Resnick has me wondering: if I turn to an FAQ or a guide, am I destroying the social nature of WoW?
Resnick claims that if “a system allows a worker to find information on her own without consulting colleagues, there is a positive time efficiency gain. There is also a negative effect from losing opportunities to build and maintain ties with colleagues, which might be useful for other reasons beyond the immediate task.” I can go to a wiki and get answers quickly and concisely, but I lose out on directly interacting with the community.
I’m reminded of my initial experience in WoW. When first starting, the game gives you some minor assistance in the form of pop-up windows with basic information about the buttons, the icons, and the interface. However, this information is sparse and doesn’t answer many of the questions a new gamer might have. The game encourages players to ask each other questions and solicit advice (in particular, by grouping new players in the same region and designing quests which overlap, players are given plenty of opportunities to run into other players at approximately the same level who likely face similar problems, or have encountered something akin and can provide help).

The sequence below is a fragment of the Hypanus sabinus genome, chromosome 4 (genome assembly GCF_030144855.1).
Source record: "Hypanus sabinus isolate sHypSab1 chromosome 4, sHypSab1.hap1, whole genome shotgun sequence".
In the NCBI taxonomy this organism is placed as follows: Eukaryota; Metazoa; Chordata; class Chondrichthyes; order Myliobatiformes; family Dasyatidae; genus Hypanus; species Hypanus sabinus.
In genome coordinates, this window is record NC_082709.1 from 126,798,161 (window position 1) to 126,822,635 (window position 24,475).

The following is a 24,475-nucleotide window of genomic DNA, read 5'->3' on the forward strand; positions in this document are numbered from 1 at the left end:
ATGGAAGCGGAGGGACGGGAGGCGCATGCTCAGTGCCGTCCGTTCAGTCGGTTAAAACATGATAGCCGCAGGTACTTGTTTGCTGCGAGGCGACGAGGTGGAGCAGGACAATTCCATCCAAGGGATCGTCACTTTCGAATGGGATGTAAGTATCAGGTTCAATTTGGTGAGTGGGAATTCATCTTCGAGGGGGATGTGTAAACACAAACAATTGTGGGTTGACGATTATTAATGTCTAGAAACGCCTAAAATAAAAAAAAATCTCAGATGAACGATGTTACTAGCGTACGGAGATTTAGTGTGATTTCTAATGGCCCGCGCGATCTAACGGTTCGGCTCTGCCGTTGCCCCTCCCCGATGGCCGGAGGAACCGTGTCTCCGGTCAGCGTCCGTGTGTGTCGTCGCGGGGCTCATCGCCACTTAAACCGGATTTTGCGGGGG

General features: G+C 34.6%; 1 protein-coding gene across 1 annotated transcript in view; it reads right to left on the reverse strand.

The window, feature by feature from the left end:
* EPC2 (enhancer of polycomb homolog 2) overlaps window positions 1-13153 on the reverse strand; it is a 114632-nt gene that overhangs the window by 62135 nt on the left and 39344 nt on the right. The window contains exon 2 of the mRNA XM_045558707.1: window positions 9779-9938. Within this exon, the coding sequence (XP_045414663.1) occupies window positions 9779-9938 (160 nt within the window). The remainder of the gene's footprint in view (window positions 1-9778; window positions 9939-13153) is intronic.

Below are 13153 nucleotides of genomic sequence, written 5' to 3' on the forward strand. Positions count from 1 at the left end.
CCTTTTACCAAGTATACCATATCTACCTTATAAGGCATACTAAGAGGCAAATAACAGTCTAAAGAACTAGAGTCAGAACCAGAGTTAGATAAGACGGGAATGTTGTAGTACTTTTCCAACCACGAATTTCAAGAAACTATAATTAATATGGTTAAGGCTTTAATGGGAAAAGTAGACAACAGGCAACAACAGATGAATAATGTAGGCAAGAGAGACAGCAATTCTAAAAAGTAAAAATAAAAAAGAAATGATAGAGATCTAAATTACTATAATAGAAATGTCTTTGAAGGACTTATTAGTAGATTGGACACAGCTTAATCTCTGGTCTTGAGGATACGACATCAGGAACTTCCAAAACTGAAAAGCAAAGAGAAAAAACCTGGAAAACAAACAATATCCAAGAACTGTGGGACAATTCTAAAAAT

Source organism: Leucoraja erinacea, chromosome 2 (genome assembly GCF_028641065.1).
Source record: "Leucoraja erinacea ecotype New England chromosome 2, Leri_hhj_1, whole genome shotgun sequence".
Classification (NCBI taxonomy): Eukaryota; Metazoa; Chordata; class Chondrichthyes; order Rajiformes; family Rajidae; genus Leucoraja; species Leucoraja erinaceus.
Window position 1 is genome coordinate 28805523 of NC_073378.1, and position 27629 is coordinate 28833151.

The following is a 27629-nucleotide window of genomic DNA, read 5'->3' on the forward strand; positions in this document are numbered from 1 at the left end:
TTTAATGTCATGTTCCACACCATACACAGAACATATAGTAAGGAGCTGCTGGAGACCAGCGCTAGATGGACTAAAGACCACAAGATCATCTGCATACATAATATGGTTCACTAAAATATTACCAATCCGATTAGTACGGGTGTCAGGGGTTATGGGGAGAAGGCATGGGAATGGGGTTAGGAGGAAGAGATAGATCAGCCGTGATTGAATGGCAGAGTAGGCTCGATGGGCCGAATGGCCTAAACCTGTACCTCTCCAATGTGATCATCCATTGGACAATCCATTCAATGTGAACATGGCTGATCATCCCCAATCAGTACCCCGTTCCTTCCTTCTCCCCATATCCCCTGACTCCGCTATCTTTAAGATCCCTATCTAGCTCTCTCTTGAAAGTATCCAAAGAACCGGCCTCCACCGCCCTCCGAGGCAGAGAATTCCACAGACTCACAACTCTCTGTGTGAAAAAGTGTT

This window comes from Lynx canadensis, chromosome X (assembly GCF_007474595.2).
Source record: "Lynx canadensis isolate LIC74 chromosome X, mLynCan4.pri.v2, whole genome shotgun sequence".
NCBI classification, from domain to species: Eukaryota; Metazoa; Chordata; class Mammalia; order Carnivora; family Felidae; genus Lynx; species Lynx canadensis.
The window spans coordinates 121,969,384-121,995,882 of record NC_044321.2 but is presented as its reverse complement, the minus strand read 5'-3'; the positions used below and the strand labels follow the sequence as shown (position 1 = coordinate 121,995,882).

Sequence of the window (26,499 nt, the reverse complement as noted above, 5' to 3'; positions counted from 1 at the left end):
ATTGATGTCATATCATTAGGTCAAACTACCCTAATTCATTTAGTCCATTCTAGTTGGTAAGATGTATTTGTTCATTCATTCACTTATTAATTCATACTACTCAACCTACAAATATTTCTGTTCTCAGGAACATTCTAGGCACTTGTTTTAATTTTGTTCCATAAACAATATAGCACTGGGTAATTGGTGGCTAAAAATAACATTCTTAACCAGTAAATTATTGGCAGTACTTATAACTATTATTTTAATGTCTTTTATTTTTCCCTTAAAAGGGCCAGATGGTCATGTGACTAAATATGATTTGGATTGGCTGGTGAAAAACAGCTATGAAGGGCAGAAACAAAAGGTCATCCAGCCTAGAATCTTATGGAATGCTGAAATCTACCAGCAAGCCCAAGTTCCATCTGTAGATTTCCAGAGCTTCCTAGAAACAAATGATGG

If, however, my brand-spankin’-new character is following a walkthrough that is comprehensive enough to cover these and other questions, I have no real need to interact with others to ask for help – it’s right there in the guide. What happens to the community then?
Or, can we think of it in another way, and extend community to include that guide (and, by extension, its author) as part of the community? They were at one point a participant – they had to in order to get that information – and they must understand the community enough to be able to communicate with them. So, is community bound by synchronous (or only mildly displaced synchronicity) participation? Or does the community extend to those who have participated previously?
I susppose a rough analogy might be a high school student body. I share a common characteristic with those who graduated a decade before me – we walked the same halls, had some of the same teachers, we’re even bound by a mascot – so we are, in some senses, part of the same community. Still, I feel more disconnected from them that I do with those I actually walked those halls with, and interacted with directly.
So, I guess my question is: how, exactly, do we define ‘community’? Is it bound by space and place, by time and collaboration? Or is it something else, something like Gee’s “affinity space”, where we share a common interest?